Brain mass survivor on MD Anderson: ‘You’re in the best hands'
“I never dreamed that I would have a mass in my skull,” says Curry Kennerly.
Today, the father and grandfather who inspects new construction in the growing Houston area is busy at work and with his family again. But just a few months ago, he had brain surgery at MD Anderson.
Doctors thought he had a brain tumor. “I was having dizzy spells pretty often,” says Curry, 47. “I was just trying to push through.” One day at work, he nearly fainted. That’s when he knew he had to get checked out. He went to a local hospital, where a CT scan revealed a mass in his brain.
“They said something about it looking like a cancerous mass,” recalls Curry of the CT results. The doctor thought Curry needed surgery and recommended MD Anderson. “Everyone was telling me that’s the best place to go have brain surgery,” he remembers.
Skilled neurosurgeon successfully removes a benign brain tumor
At MD Anderson, Curry met Sherise Ferguson, M.D., a neurosurgeon who specializes in primary and metastatic brain tumors. “She’s very relatable,” Curry says of Ferguson. “She is confident and makes you feel like you’re in the best hands ever. She gives her all to this.”
Ferguson removed the mass from Curry’s brain in May 2023, performing surgery in MD Anderson’s BrainSuite. The BrainSuite has an intraoperative MRI, which allows doctors to perform a brain MRI during certain operations. This helps them remove as much of a tumor as possible.
After Ferguson removed the mass and reviewed it with the Pathology team, she had good news. Curry remembers the moment she came into his room: “She said, ‘I’m not used to being able to come in and tell you it was benign, but it was, in fact, benign!’”
That meant the mass wasn’t cancerous; it was a very large epidermoid cyst stretching across both frontal lobes of his brain. “A few medical personnel said I may have had this since I was born,” says Curry. Epidermoid cysts usually occur in younger people, and it was unusual for Curry to have no symptoms until the age of 47. Says Curry of the experience: “It has been a ride!”
Brain tumor triggers stress – and brings family closer together
Before his diagnosis, Curry had balanced work and a busy family life with his wife, Tiffany. The high school sweethearts have four children, two grandchildren and a large extended family. Their youngest daughter, Sarah, 13, has Down syndrome.
“I was going through a tough time trying to do my schedule and arrange for Sarah to be taken care of,” he remembers.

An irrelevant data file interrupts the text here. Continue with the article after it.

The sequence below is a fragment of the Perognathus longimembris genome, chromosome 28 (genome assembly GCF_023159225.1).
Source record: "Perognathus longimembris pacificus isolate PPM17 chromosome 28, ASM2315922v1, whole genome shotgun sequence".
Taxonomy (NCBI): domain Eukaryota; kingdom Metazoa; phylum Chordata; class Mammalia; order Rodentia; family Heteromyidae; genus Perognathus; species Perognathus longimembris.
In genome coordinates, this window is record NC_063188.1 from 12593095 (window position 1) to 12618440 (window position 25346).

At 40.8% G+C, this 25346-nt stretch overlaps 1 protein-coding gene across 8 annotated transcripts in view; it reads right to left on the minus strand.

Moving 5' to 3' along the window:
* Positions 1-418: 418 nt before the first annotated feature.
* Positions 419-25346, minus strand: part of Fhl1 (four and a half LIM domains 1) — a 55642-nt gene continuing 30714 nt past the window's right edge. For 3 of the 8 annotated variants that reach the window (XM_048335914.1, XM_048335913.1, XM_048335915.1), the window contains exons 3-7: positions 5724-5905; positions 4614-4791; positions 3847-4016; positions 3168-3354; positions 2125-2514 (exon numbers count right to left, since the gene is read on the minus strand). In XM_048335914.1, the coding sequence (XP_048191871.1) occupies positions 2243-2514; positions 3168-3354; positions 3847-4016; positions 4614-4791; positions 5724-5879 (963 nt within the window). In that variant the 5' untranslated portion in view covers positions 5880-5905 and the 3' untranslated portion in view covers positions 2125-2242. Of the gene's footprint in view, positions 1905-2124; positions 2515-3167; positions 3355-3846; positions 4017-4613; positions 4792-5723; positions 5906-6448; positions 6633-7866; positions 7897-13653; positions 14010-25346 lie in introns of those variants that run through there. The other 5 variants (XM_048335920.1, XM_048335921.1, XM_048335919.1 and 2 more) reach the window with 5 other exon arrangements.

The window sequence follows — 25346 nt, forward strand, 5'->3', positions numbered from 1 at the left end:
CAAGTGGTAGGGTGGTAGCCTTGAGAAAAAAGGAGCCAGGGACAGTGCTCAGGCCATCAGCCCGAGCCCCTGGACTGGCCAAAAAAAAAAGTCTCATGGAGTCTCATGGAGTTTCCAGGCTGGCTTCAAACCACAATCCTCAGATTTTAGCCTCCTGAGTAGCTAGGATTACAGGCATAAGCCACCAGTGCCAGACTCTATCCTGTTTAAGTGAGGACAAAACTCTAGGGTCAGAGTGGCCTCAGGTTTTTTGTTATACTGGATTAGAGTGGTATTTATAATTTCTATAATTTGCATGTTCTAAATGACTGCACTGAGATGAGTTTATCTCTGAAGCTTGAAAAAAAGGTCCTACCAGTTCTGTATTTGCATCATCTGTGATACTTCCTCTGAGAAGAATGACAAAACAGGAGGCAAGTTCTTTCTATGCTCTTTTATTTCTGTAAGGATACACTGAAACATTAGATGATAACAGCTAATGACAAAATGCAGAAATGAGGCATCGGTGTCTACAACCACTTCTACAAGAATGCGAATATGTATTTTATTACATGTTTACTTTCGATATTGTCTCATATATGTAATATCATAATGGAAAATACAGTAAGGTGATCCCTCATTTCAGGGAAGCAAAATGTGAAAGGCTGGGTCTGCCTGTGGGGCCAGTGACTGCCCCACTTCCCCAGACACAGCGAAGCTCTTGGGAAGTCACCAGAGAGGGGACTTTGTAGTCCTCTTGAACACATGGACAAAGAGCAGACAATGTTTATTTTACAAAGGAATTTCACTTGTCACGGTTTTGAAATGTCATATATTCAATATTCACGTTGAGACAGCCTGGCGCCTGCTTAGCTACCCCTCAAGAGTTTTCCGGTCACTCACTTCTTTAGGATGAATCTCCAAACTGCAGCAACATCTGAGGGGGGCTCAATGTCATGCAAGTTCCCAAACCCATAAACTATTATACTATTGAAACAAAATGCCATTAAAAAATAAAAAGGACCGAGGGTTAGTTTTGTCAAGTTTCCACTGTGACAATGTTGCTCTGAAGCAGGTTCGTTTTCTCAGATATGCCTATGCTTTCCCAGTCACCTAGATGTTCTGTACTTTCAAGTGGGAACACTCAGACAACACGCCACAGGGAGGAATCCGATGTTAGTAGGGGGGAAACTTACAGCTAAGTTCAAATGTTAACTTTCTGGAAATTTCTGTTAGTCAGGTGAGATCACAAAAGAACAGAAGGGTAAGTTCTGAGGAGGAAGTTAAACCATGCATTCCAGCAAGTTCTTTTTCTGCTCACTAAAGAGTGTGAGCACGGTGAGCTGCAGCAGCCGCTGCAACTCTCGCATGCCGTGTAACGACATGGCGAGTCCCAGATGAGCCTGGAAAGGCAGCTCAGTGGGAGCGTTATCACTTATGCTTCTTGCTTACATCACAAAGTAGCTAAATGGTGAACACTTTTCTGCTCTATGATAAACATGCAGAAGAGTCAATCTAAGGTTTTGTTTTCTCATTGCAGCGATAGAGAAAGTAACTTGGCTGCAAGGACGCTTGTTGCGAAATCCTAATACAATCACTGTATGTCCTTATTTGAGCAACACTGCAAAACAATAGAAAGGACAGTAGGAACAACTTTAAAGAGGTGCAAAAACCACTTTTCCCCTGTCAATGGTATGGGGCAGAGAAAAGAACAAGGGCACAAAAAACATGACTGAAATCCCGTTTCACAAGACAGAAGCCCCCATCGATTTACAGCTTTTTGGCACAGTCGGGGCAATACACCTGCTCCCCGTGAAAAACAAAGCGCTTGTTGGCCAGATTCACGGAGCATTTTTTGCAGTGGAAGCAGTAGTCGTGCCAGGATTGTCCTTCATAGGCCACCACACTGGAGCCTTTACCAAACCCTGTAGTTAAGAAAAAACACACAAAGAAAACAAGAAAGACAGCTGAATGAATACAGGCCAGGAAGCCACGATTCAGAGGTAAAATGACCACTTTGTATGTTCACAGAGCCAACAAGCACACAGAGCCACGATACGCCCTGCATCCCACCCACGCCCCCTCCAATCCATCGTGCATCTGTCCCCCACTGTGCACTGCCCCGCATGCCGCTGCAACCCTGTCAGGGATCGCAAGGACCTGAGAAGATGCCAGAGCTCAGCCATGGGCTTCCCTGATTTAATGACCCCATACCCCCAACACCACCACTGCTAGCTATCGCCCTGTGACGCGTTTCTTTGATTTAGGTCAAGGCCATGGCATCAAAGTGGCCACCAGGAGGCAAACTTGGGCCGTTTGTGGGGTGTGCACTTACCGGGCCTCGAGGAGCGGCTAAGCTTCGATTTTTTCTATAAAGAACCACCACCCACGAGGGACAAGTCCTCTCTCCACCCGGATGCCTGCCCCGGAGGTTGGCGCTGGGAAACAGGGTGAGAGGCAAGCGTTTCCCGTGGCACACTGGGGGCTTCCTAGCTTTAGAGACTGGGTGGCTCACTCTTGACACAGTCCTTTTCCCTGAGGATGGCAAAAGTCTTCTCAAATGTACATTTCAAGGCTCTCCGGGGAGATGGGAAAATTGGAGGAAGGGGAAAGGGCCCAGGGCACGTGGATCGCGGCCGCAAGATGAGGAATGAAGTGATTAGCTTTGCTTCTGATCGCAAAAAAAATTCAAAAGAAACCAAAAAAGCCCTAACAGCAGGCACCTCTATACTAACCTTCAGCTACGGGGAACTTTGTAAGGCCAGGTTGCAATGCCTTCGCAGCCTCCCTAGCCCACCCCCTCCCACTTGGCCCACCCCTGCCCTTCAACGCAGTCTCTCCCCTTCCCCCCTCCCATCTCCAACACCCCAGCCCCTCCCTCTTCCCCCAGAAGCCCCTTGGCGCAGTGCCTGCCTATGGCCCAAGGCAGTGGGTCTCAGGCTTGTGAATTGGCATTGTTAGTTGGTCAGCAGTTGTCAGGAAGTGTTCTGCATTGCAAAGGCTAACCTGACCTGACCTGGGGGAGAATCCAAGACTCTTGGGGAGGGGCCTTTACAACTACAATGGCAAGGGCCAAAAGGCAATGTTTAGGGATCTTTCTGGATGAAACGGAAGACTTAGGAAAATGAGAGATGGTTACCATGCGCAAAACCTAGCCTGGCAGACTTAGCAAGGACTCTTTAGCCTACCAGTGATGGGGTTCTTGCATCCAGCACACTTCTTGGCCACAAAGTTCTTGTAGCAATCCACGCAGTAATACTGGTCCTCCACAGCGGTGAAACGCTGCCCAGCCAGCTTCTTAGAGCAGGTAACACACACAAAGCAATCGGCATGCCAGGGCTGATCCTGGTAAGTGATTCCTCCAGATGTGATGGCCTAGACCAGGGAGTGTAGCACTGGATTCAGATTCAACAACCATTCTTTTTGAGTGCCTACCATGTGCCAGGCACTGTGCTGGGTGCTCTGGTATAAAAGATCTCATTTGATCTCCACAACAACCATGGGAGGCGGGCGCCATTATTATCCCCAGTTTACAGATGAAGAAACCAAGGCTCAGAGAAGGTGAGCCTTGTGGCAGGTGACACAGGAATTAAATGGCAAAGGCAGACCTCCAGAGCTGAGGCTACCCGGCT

The brain tumor symptoms made the stress worse. Before the surgery, Curry says, “The pressure on my brain was so bad that I couldn't function very well.” It triggered anxiety, and activity and loud noises made it worse. “I couldn’t handle being in the room with the TV loud or anything; I had to retreat to my bedroom and shut the door.”
He and Tiffany agreed that he should stay temporarily with his mother, Cindy, in Lufkin, Texas. “My mom offered a safe place away from it all.” For almost two months, his mother picked up his medications and drove Curry to events like his grandson’s birthday party. “My mom was very instrumental,” says Curry. “She stayed with me when my wife couldn’t because she had to be home with Sarah.”
For most people, a potentially cancerous brain mass would only add to the strain. But the diagnosis and surgery brought Curry, his family and his community closer together. “You’d think it would cause more stress, but I think it caused everybody to have compassion for me and to love on me,” he says.
Gratitude for faith, family and MD Anderson’s expertise
Facing surgery, the possibility of cancer and being out of work for a few months, Curry relied on his family and his faith for support. His church even set up a fundraiser. “We depend on my income,” he says, but thanks to community support, his family remained secure. “Everybody chipped in,” adds Curry,whose family, friends and their churches also called for prayers on his behalf. He says, “I felt like God was taking care of me through this.”
Even though he didn’t have cancer, Curry still needed time to recover from his big operation. He spent a week in the hospital after surgery, and his stitches were removed two weeks after surgery. He had to avoid heavy lifting for several weeks, so he couldn’t help with tasks like grocery shopping. He managed pain and swelling with common over-the-counter and prescription medications. He had physical therapy twice a week, which, Curry says, helped him build his strength back up. Fortunately, his family was by his side for his recovery.
Back home after surgery, Curry relied on Tiffany for help with his medications and daily tasks. Tiffany works as a school nurse, so she had more time during the summer to help in his recovery. Curry’s children also helped with household tasks once he returned home. “My kids have really stepped up,” Curry says. “I came home, and they all helped me."
Now, Curry is back at work and says he’s “pretty close to getting fully healed.”
Of his experience at MD Anderson, Curry says, “You’re in the best hands. I would definitely recommend Dr. Ferguson, and I would definitely recommend MD Anderson.”